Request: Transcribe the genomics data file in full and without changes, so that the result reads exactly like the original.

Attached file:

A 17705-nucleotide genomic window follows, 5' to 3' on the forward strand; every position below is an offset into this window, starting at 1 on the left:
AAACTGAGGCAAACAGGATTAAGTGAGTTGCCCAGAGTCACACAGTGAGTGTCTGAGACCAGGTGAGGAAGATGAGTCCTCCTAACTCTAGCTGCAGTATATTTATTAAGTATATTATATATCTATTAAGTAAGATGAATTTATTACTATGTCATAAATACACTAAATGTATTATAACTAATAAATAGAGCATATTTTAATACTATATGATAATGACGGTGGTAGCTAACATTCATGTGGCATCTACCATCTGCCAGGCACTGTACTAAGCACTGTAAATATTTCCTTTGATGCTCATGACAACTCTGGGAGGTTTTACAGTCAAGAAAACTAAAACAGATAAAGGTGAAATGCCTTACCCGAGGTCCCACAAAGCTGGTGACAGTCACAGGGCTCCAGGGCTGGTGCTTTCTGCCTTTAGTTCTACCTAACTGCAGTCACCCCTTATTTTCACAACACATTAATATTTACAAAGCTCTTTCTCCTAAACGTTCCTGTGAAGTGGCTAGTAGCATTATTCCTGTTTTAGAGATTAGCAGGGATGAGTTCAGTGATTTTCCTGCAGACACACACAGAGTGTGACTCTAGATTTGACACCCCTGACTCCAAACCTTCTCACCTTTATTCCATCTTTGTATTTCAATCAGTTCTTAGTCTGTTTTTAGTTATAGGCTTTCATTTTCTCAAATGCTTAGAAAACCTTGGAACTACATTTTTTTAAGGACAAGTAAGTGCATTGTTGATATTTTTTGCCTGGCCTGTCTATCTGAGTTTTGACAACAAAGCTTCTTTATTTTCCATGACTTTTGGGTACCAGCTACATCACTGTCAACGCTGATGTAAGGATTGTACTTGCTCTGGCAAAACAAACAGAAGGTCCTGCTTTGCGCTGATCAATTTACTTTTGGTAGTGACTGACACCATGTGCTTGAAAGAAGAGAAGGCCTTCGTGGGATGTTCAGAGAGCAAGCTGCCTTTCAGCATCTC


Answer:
A 17705-nucleotide genomic window follows, 5' to 3' on the forward strand; every position below is an offset into this window, starting at 1 on the left:
AAACTGAGGCAAACAGGATTAAGTGAGTTGCCCAGAGTCACACAGTGAGTGTCTGAGACCAGGTGAGGAAGATGAGTCCTCCTAACTCTAGCTGCAGTATATTTATTAAGTATATTATATATCTATTAAGTAAGATGAATTTATTACTATGTCATAAATACACTAAATGTATTATAACTAATAAATAGAGCATATTTTAATACTATATGATAATGACGGTGGTAGCTAACATTCATGTGGCATCTACCATCTGCCAGGCACTGTACTAAGCACTGTAAATATTTCCTTTGATGCTCATGACAACTCTGGGAGGTTTTACAGTCAAGAAAACTAAAACAGATAAAGGTGAAATGCCTTACCCGAGGTCCCACAAAGCTGGTGACAGTCACAGGGCTCCAGGGCTGGTGCTTTCTGCCTTTAGTTCTACCTAACTGCAGTCACCCCTTATTTTCACAACACATTAATATTTACAAAGCTCTTTCTCCTAAACGTTCCTGTGAAGTGGCTAGTAGCATTATTCCTGTTTTAGAGATTAGCAGGGATGAGTTCAGTGATTTTCCTGCAGACACACACAGAGTGTGACTCTAGATTTGACACCCCTGACTCCAAACCTTCTCACCTTTATTCCATCTTTGTATTTCAATCAGTTCTTAGTCTGTTTTTAGTTATAGGCTTTCATTTTCTCAAATGCTTAGAAAACCTTGGAACTACATTTTTTTAAGGACAAGTAAGTGCATTGTTGATATTTTTTGCCTGGCCTGTCTATCTGAGTTTTGACAACAAAGCTTCTTTATTTTCCATGACTTTTGGGTACCAGCTACATCACTGTCAACGCTGATGTAAGGATTGTACTTGCTCTGGCAAAACAAACAGAAGGTCCTGCTTTGCGCTGATCAATTTACTTTTGGTAGTGACTGACACCATGTGCTTGAAAGAAGAGAAGGCCTTCGTGGGATGTTCAGAGAGCAAGCTGCCTTTCAGCATCTC